Wow - CP in the news and no reaction here

rsn48 Feb 14, 2001

  1. rsn48

    rsn48 TrainBoard Member

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    In the last 24 hours, the Canadian news has been swamped with news about CP breaking up its 5 major assets - the railroad being one of them - and no reaction here. For one, I will be sorry to see an American or any foreign country take it over, if it is on the chopping block. CP is Canada and I will be sorry to see it go, economics be damned!
     
  2. FriscoCharlie

    FriscoCharlie Staff Member TrainBoard Supporter

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    See the rail news page for lots of details.

    Charlie
     
  3. DaveCN5710

    DaveCN5710 Profile Locked

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    maybe CN will buy CP :rolleyes: [​IMG]
     
  4. DaveCN5710

    DaveCN5710 Profile Locked

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    I predicted this last week :D

    CPR set to become an acquisition target, analysts say

    TORONTO -- If investors approve the spinoff of Canadian Pacific Railway, the company will begin the new century as it began the last one: as an independent railway company, the National Post reports.

    The question is, does it have a future?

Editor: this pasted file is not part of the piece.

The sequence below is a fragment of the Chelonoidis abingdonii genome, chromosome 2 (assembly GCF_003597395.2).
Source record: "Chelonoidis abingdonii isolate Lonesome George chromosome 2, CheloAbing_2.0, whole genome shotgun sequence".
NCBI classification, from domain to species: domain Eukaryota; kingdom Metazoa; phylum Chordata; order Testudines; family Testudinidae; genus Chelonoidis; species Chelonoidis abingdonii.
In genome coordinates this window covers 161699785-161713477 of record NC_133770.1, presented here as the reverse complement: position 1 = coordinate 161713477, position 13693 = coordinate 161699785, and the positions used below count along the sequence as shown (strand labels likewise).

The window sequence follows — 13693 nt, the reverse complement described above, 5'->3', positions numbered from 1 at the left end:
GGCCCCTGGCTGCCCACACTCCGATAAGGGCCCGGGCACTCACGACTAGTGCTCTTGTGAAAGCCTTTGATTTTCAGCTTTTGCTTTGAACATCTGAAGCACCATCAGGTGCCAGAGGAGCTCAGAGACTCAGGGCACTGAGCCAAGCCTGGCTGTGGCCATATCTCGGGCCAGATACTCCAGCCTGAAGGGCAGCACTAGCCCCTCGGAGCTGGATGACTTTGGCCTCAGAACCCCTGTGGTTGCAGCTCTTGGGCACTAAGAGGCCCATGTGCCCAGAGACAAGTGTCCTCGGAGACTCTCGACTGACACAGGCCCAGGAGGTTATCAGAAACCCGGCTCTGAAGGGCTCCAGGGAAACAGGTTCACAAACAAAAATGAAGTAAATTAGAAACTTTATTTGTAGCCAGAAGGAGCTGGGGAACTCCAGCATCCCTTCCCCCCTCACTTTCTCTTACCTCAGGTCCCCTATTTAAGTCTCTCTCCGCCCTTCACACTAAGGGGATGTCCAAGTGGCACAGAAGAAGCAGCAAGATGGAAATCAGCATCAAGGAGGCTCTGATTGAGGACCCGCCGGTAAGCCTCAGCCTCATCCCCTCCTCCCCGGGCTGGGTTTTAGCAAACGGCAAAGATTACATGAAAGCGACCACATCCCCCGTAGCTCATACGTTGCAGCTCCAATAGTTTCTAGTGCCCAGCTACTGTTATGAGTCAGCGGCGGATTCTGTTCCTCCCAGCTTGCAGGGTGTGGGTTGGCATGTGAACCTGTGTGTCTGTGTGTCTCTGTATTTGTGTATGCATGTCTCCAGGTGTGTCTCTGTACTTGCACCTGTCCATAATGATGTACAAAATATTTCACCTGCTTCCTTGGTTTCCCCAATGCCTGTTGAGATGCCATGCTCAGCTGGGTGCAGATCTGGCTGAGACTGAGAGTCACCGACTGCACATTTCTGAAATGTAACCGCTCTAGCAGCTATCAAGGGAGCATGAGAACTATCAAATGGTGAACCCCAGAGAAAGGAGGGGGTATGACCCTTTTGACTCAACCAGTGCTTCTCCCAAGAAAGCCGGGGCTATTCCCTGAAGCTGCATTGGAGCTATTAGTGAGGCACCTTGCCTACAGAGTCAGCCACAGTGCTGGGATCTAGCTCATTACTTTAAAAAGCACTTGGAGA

Faced with low commodity prices and tough competition both from rival railways and from the trucking industry, CPR has been struggling to make itself more profitable. But observers believe the company that helped meld Canada together is set to become an acquisition target.

    Indeed, Dick Davidson, the chief executive of Union Pacific Corp., a leading U.S. railway, told analysts recently his company has already taken "a hard look" at buying CPR. And just last month, Paul Tellier, the chief executive of Canadian National Railway Co. said CN would also consider buying CP, provided the proper regulatory framework is put in place.

    "There is no question that combining this railroad with CN would result in a tremendously more efficient combined operation," Avi Dalfen, an analyst at Research Capital Corp., said yesterday.

    For their part, officials at CPR's parent company have been coy about the issue. "If there is going to be serious consolidation in the railway industry in North America, in one form or another CPR would have to be involved," said David O'Brien, chief executive of Canadian Pacific Ltd.

    "So I don't think [the spinoff] changes anything except that now they have their own currency in terms of their own shares and if they see opportunities that make sense, they can exploit those."